Monday, February 3, 2020

Northern Lights Landscapes

Credit: Elements of the Art Room, Mrs. Cartmill's Art Room

Chalk Pastels (various warm and cool colors)
White Oil Pastels
White Cardstock Paper
8.5x11 Black Glitter Paper
Black Acrylic Paint and Paper Plates (for palettes)
Fan and Flat Brushes
Baby Wipes

If you've been at Prairie View since Kindergarten, this will be our fifth Northern Lights project! But for those of you just joining us, let's review The Science and Beauty of Auroras!

Here is our project today:

Now that we know the science, let's take one more look at the colors and how the lights dance and move as we get ready for our art project!


1. Hand out Glitter Paper.
2. Add a thick white line to the bottom of the paper using a white oil pastel (about a 1/4 of the way from the bottom of the Glitter Paper). We want to leave lots of "sky" above for our Northern Lights.
3. Next we are going to work on our Northern Lights. Take a look at this video for the technique before you begin. (Turn off video at 2:51 mark as we will be doing something different with our landscapes once the Northern Lights are completed).

4. Tear white cardstock horizontally.
5. Lay down the cardstock and add warm chalk pastel colors to the top along the torn side (only on the white - not the black glitter paper).

6. Once all of the colors have been added to the torn side (see example above), place the cardstock near the top of the black glitter paper and using your finger, swipe up to transfer the chalk pastel to the black glitter paper like in the video. See how the colors are blending?

7. Tear off another strip of white cardstock in a different pattern and now use cool colors. Remember that we want our Northern Lights to move across the paper!

8. Alternate warm and cool colors with the remaining cardstock - moving the cardstock around to create different directions. Notice that some are close together and others are spaced apart. Make sure to take a look at your spacing and plan so that you are able to get all four strips onto the skyline before you reach the "snow."

9. Once you have your Northern Lights completed, fill in the bottom with the rest of your "snow" (if not already completed).
10. Add a couple of trees (2-3 only) to the landscape. Watch this video (and technique) that we have used before:

11. Set aside to dry. Once dry, feel free to add a little bit of white oil pastel to the tips of your trees for "snow."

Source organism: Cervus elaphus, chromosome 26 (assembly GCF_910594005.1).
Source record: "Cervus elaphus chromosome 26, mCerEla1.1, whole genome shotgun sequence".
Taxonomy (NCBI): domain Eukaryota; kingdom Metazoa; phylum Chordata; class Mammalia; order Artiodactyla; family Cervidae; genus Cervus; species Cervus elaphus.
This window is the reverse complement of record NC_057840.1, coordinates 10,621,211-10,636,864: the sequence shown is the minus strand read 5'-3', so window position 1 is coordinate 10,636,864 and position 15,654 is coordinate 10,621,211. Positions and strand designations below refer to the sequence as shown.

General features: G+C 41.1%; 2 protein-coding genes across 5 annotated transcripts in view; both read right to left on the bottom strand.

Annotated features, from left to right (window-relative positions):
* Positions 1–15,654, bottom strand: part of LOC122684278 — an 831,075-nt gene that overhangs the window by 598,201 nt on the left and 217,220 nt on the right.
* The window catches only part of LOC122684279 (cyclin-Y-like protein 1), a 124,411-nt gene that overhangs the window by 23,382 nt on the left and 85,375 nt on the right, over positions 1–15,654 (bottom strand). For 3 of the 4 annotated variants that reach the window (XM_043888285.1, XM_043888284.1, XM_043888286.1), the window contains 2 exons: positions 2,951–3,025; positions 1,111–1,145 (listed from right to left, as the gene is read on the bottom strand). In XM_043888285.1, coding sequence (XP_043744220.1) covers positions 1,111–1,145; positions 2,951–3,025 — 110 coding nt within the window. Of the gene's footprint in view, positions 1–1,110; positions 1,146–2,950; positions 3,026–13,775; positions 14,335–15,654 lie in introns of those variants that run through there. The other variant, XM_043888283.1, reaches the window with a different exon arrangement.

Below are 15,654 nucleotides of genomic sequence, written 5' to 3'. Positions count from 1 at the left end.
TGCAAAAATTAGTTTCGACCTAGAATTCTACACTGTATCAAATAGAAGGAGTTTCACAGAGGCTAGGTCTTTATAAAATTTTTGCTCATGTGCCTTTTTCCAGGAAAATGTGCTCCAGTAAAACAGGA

Tuesday, May 28, 2019

Under the Sea Jellyfish Watercolor

Credit: The Art Smart Teacher, Elementary Art Fun, How to Draw Animals

Watercolor Paper
White Oil Pastel
Liquid Watercolor - Warm Colors (Red, Pink, Yellow, Orange)
Liquid Watercolor - Cool Colors (Turquoise, Blue, Purple, Green)
Paint Brushes
Salt Shakers with Salt

Watch this video on jellyfish, paying particular attention to their heads and tentacles:

Pass out the papers, having the students write their names on the back in pencil. We will first complete a guided draw of the jellyfish (have the students lightly draw with their pencils). They can draw one large one or no more than three smaller ones here and there on their papers. We will then paint them using warm and cool colors.

1. Draw the main body of the jellyfish (it looks like a turtle's shell):

2. Draw the first two tentacles:

3. Draw the third tentacle:

4. Add some detail to the head:

5. Add more tentacles:

6. Complete the jellyfish by finishing the last tentacle:

7. Once you are done with your jellyfish drawing, trace over the pencil lines with your white oil pastel - remember to trace heavily (press as hard as you can). Add more details to the jellyfish's head (dots, lines, designs) and legs - see below for a sample. Note: Keep the tentacles at the bottom very simple - this will make it easier to paint later. But definitely add details to your jellyfish's head!

8. Once you are done tracing with your white oil pastel, we will begin painting. Using your brush, paint the jellyfish with water first and THEN add the paint using the WARM colors. Do not overwork the colors too much - just move them around and let the water do most of the work. Docents: A couple of drops of the different colors should do it - do not over-saturate. Artists: Try not to go outside the lines of your jellyfish.


9. Once the body of the jellyfish has been painted, carefully add water around the outside background of the jellyfish (the "water"). Again, add a couple of drops of the different colors but DON'T blend the colors too much - we want to see every color (not a muddy mess)! Take a look at the sample above.

10. Working quickly, add salt to the background and let dry (this might need to be done one table at a time due to the number of shakers). The watercolor paper soaks up water quickly so have the artists paint and shake as they go!

11. Once complete dry, carefully remove the salt.

12. If time allows, you can watch this additional video on these amazing creatures!

Tuesday, April 16, 2019

Stacked Birdies Watercolor Painting

Credit: Art Projects for Kids

Stacked Birds PDF Tutorial
Multimedia paper (I used white cardstock)
Black Sharpie marker
Crayons, Markers
Turquoise liquid watercolor paint

1. Hand out paper and have students put their name on the back. Have the students gently crease their paper to act as a guide (don't fold entirely).
2. Conduct a guided draw with pencil for the students based on the Stacked Birds PDF Tutorial (linked above and posted below).

3. Go over all pencil lines with a Sharpie.
4. Use crayons to add details to the birds - decorations, patterns, etc.
4. Use Crayola markers to color in the birds, grass and flower.
5. Using a paint brush and clean water, color over each bird, grass and flower.
6. Finish the project with turquoise liquid watercolor paint (a few drops on each page and then have students use lots of water to move the paint around their birds, flower and grass).